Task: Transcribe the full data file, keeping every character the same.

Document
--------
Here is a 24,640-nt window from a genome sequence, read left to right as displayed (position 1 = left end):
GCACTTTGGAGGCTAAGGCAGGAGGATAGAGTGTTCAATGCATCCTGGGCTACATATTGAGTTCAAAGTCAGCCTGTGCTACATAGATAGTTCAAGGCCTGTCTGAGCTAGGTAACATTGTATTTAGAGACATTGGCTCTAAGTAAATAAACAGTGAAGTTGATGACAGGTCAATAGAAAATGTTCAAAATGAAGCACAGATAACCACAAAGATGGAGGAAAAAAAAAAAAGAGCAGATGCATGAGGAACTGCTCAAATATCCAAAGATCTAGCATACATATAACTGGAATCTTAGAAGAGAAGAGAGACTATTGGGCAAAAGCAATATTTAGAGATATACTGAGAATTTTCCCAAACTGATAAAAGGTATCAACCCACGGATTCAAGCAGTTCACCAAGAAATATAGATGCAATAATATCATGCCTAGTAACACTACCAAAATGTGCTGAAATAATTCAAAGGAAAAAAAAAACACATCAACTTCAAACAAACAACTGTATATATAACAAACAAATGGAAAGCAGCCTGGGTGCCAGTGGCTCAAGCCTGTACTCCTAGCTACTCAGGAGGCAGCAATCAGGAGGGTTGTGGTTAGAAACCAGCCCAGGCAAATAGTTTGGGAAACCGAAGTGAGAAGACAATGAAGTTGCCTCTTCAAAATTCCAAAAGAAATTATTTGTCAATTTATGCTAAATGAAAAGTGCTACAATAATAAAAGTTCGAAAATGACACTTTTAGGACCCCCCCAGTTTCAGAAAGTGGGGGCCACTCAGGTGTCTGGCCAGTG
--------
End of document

Here is a 24,640-nt window from a genome sequence, read left to right as displayed (position 1 = left end):
GCACTTTGGAGGCTAAGGCAGGAGGATAGAGTGTTCAATGCATCCTGGGCTACATATTGAGTTCAAAGTCAGCCTGTGCTACATAGATAGTTCAAGGCCTGTCTGAGCTAGGTAACATTGTATTTAGAGACATTGGCTCTAAGTAAATAAACAGTGAAGTTGATGACAGGTCAATAGAAAATGTTCAAAATGAAGCACAGATAACCACAAAGATGGAGGAAAAAAAAAAAAGAGCAGATGCATGAGGAACTGCTCAAATATCCAAAGATCTAGCATACATATAACTGGAATCTTAGAAGAGAAGAGAGACTATTGGGCAAAAGCAATATTTAGAGATATACTGAGAATTTTCCCAAACTGATAAAAGGTATCAACCCACGGATTCAAGCAGTTCACCAAGAAATATAGATGCAATAATATCATGCCTAGTAACACTACCAAAATGTGCTGAAATAATTCAAAGGAAAAAAAAAACACATCAACTTCAAACAAACAACTGTATATATAACAAACAAATGGAAAGCAGCCTGGGTGCCAGTGGCTCAAGCCTGTACTCCTAGCTACTCAGGAGGCAGCAATCAGGAGGGTTGTGGTTAGAAACCAGCCCAGGCAAATAGTTTGGGAAACCGAAGTGAGAAGACAATGAAGTTGCCTCTTCAAAATTCCAAAAGAAATTATTTGTCAATTTATGCTAAATGAAAAGTGCTACAATAATAAAAGTTCGAAAATGACACTTTTAGGACCCCCCCAGTTTCAGAAAGTGGGGGCCACTCAGGTGTCTGGCCAGTG